It is possible (albeit difficult) to keep our eyes open during a sneeze, said Dr. David Huston, an associate dean at the Texas A&M College of Medicine Houston campus and an allergist at Houston Methodist Hospital.

"The fact that it is possible to sneeze with the eyes open suggests that it is not hardwired or mandatory," Huston said in a statement. It's not entirely clear why people blink while sneezing, but it likely plays a protective role, he said. [Why Do People Sneeze in Threes?]

Sneezing, known to researchers as the sternutation reflex, protects our nasal passageways from foreign particles by forcing a 10-mph whoosh of air from the lungs. (Previous accounts put that speed at 100 mph, but a 2013 study published in the journal PLOS ONE found that six volunteers had sneeze speeds of 4.5 meters per second, or 10 mph).

However, sneezing involves more than expelling air and foreign particles. When stimulated, the brain stem's sneeze center orders muscle contractions from esophagus to sphincter. That includes the muscles controlling the eyelids. Some sneezers even shed a few tears.

Perhaps people close their eyes while sneezing to prevent the expelled particles from entering their eyes, Huston said.

"By automatically shutting the eyelids when a sneeze occurs, more irritants can potentially be prevented from entering and aggravating the eyes," Huston said.

If they're so inclined, people can try to keep their eyes open during a sneeze. Moreover, they don't have to worry about their eyeballs popping out, a tall tale that has no scientific merit, he said. This allegedly happened in 1882, according to a New York Times article about a woman who was said to have dislocated an eyeball (known as subluxation in the medical world) after a fit of severe sneezing.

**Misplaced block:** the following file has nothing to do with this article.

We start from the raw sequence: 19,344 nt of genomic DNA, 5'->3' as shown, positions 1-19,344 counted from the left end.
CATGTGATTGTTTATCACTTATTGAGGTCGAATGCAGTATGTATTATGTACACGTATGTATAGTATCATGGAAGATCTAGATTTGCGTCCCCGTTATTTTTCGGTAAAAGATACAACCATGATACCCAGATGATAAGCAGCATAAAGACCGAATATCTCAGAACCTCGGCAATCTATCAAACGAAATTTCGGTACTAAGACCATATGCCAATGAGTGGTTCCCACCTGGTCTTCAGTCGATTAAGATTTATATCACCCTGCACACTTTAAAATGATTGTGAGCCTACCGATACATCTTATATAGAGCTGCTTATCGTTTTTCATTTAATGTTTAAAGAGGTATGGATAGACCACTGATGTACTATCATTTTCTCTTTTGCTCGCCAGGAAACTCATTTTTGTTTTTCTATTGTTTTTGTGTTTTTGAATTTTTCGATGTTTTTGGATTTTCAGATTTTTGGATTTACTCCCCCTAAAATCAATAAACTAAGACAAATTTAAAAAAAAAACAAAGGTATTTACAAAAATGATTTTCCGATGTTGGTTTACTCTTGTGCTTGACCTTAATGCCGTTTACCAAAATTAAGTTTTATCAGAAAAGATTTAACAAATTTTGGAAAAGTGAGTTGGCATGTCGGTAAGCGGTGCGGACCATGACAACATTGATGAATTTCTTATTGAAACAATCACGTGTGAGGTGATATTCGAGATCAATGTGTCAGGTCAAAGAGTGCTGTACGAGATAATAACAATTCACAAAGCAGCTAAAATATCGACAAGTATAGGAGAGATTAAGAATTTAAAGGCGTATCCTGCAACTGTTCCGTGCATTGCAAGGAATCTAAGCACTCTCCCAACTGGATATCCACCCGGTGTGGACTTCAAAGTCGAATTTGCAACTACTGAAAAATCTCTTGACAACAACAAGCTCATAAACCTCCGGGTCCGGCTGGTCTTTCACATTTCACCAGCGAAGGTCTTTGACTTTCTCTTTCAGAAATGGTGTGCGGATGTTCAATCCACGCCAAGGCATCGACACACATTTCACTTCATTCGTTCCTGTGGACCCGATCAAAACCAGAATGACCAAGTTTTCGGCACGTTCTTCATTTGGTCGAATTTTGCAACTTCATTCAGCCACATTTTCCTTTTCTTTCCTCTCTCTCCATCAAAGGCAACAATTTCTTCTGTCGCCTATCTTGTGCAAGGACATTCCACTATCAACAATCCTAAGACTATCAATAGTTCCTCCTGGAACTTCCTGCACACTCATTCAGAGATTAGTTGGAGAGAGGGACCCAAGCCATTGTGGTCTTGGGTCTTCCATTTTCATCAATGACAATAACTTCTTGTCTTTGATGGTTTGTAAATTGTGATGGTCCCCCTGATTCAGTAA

"There is little to no evidence to substantiate such claims," Huston said. "Pressure released from a sneeze is extremely unlikely to cause an eyeball to pop out, even if your eyes are open."

Rather, increased pressure from a violent sneeze can build in the blood vessels, not in the eyes or the muscles surrounding them. This increased vascular pressure can lead to ruptured capillaries (small blood vessels), which, once broken, are often visible in the eyeballs or on a person's face.

"For example, during childbirth, excessive straining can cause some veins to hemorrhage, leaving a mother's eyes or face to appear red or markedly bruised," Huston said, "but it is irresponsible to claim that such pressure could dislodge the eye from its socket."


When You Can’t Sleep, How Good Is Lying in Bed With Your Eyes Closed?

Reddit is a great forum for raising scientific questions, but the fact that it’s discussion-based makes it difficult to know when a debate has settled on the best answer, objectively speaking. Exhibit A concerns the value of lying down with your eyes closed. How much does it do for you compared to actual sleep? The whole exercise can seem like a waste. Is it?